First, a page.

The Weekenders

Eleven authors

It’s always interesting to see your country, your city, through the eyes of an outsider. In The Weekenders, Adventures In Calcutta, you see it through not one, but 11 pairs of eyes, the result of 11 popular writers spending a short while in the city, and transferring their experiences into fiction and non-fiction pieces, all of it set in Calcutta. And so, in this anthology edited by Andrew O’Hagan, the author Bella Bathurst calls Ganga ‘a liquid road, a strand of Shiva’s hair, a blessing and a gravemouth’; Colm Toibin wrestles with Mother Teresa’s legacy to the city; a rickshaw-puller (‘twice my age and half my strength’) pulls Tony Hawks around the city, while he, in turn, pulls around a still older man (paying him Rs. 20 for the privilege). And then you have Monica Ali’s sensitive portrait of Calcutta’s street-children, looking for scraps that can be traded in for a few rupees from their allotted railway compartments; and if that’s too poignant for you, flip on to Simon Garfield’s sharp cameos of the staff at The Hotel Calcutta, all the way up from the lad who peels the potatoes to the executive chef. These — and other — snatches, turn in front of your eyes like a kaleidoscope, and from the broken fragments of other people’s memories, patterns emerge — lovely, colourful and surprisingly well-structured.

It works because…

With 11 writers, a brilliant editor, and a shared vision to showcase Calcutta, the prose is lively, enriched by the writers’ unique takes and styles. One writes about starving street children, and another about a seven-star hotel; there’s a lot about the poverty, a little about the pride. Some pieces are set slap-bang in the middle of everyday Calcutta… Bathurst describes Kumartuli’s Durga idols, easily double her height but as ‘delicate as spun glass’; Colgan calls Indian women ‘fabulous butterflies in pink and orange sarees’, squished up in the trains like ‘plump posies’. But somewhere, the stereotyping and the generalisations begin to grate, especially the references to the heat, humidity and the dust. And while the average Indian psyche is explored in the touching tale of the father who goads his son to become a cricketer and the one set inside the beauty-parlour, at some point, you begin to wonder if this was the writing equivalent of checklist tourism.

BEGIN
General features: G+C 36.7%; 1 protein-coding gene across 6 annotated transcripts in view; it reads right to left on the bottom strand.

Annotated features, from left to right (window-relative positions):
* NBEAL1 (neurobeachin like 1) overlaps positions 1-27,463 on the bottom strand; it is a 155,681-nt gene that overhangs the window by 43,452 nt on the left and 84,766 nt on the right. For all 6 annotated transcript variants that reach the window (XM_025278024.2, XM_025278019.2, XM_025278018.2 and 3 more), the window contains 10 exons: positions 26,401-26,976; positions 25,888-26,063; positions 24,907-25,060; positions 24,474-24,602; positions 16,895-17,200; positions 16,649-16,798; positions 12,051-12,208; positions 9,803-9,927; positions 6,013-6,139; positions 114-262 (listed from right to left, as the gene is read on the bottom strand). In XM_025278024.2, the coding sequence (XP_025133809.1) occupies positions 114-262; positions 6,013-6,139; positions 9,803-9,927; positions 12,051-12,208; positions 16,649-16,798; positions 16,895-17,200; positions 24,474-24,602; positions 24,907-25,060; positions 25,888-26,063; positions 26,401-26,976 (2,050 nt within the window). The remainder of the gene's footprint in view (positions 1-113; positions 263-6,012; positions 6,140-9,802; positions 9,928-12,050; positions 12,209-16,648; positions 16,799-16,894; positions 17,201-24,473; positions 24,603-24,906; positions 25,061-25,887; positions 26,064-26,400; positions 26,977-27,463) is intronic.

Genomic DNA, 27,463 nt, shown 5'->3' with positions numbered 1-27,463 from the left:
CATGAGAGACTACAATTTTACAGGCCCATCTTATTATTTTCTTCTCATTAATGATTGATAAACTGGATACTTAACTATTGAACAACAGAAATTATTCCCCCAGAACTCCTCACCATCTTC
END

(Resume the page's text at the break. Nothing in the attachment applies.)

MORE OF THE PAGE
Perhaps it still worked for me because I haven’t read very many books on the city, nor have I visited the place. But somebody who’s lived there all their life might be annoyed that the spotlight, once again, is trained on railway platforms, street children and rickshaw-pullers. And they might mutter, like one of the characters in the book ‘they always take you the railway-station’…

And this one stays with you…

From Sam Miller’s essay, Going Underground.

‘Kolkata is an emotionally exacting city. It is hard not to get involved. The city makes exceptional and continuous demands on one’s senses: on the eyes — its colours, the street life of ordinary people, the urban decay; the smells, almost overpowering in the rainy season, of rotting vegetation, of sewers, of leather factories, of street cooking; then the taste of Bengali sweets, of (sewage-fed) fish, and the strange, saccharine taste of the air; the sounds of cars, of street-sellers, of manual typewriters, of crows, of people quarrelling and of children playing; and of course, the touch, the touch of other people, and of the occasional goat or cow. You can’t exist in Kolkata if you can’t stand being jostled and squashed’.